Fall Health Update 2020
Yes, I know it’s currently the middle of January, and it’s been officially winter for almost a month, and I am way past the day I should have been writing this, but you know what? It’s been a long year, and it just started, and last year was just as bad. Mix that with not knowing what to say, and that makes for a little procrastination, therefore: this post.
I always feel like there isn’t much to cover until I start typing it and realize there’s more than I thought. Let’s see what happens this time…
October was mostly uneventful, except that is a total lie. I had a bronchoscopy scheduled for the 12th of the month. Therefore, the week before, I had to go to Hershey for a pre-op visit with an anesthesiologist who could not seem to get over the fact that I look as young as I do. Since we’re in a day and age when we must wear masks, when I took my mask down so she could check my nose and mouth, she exclaimed, “You look even younger without the mask on than with it!”
Tell me something I don’t know. Also, please listen to what I am saying when I say I have a strong cough reflex and broke a rib last time I had this done because although I am skinny, I metabolize things very quickly and still require higher doses of medication for things to work properly. Please give me enough, even if I “shouldn’t need that much.” I do not fit in a box.
I think she got it pretty well, amazingly.
Day of the procedure, of course, I had a different person working as my anesthesiologist. He spoke a little bit to me and left, then came back fifteen minutes later and seemed disappointed no one had done his job of putting an IV in me. He went and got a kit. When he came back, I flipped my arm over so he could get near the inside of my right elbow. (I have this weird thing where I only let them take blood or put IVs in my right side since I am left-handed.) The anesthesiologist flipped my hand over and began looking at the veins on my hand. He moved away to get a tourniquet so I flipped my hand back over hoping he’d get the hint. I don’t like IVs in my hand, either.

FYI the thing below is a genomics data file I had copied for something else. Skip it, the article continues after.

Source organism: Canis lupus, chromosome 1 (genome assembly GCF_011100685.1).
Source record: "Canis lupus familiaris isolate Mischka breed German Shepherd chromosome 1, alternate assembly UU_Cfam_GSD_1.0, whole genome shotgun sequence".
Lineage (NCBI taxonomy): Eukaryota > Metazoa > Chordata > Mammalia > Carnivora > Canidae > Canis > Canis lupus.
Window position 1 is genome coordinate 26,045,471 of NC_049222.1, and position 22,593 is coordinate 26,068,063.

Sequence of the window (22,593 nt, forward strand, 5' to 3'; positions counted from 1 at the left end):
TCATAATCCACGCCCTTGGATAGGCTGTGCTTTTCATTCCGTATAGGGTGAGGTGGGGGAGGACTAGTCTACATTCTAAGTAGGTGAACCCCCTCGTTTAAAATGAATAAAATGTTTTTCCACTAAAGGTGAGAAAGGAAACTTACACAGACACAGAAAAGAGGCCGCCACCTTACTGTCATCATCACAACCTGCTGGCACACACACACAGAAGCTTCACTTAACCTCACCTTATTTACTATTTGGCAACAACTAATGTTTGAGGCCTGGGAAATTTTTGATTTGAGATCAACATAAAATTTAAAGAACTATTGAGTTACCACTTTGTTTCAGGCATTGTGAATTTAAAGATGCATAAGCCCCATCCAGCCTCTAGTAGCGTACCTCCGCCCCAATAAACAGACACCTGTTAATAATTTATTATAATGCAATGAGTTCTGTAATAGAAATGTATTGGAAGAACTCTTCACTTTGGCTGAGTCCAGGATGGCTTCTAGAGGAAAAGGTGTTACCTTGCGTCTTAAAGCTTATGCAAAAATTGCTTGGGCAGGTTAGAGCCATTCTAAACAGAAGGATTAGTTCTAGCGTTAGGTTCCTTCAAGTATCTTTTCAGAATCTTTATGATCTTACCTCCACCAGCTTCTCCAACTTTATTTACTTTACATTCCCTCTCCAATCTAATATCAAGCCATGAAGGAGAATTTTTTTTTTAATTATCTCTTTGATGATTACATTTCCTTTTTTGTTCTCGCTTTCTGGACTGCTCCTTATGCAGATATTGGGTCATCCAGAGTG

He did not get the hint. He came over, flipped it back over, and I didn’t say anything. I felt a prick and then ignored what was going on because it is usually best, and a doctor came in to speak with me.
“Hello, Mrs. Smith. We’ve met before, I believe. Back in 2017 when you were in for an infection.”
I looked at him. I did not recognize him but had a feeling.
“Were you the doctor who had been a pediatric doctor that was studying infectious disease and loved looking through my medical book?”
Small world! Or, small hospital. It was probably the first since there are many doctors in that hospital, but I’ve never seen the same one twice that wasn’t a scheduled appointment. Also, he was no longer in fellowship for infectious disease as he was in 2017 but was there under the overseeing pulmonologist, meaning he had taken up a different fellowship. This man must like to learn to keep moving around like that! He seems to be a great doctor from my few interactions with him, and he was the only fellow I liked on my second trip to the hospital. (That was a bad trip, and I reported complaints against two others. I never do that. That time I did.)
While we were chatting and he was examining me before the procedure, I stopped paying attention to the anesthesiologist. Until, of course, he apologized for blowing my vein.
Cue the panic because I realized my hand was tingling, and that can’t be good. The anesthesiologist had already bandaged up my hand, and that was probably a good thing because there was a decent amount of blood that I could still see. He apologized again, and I informed him they usually go for my arm since I have fantastic veins there.
“Ah. Well. Perhaps I should have asked you about it before.”
Huh. Yeah, maybe.
I guess I know now that the next time an anesthesiologist comes in and is puzzled why someone else hasn’t done his job for him, I should find someone else to do it! My hand was bruised for a month and ached for even longer. I was to the point where I wondered if there was something else wrong with my hand when it finally stopped hurting.
I realized as he began prepping my arm for an IV that the reason my hand was tingling was because he was using a local anesthetic before putting the IV in, which I do not remember ever having done before. It was probably a good thing, though, with everything else going on.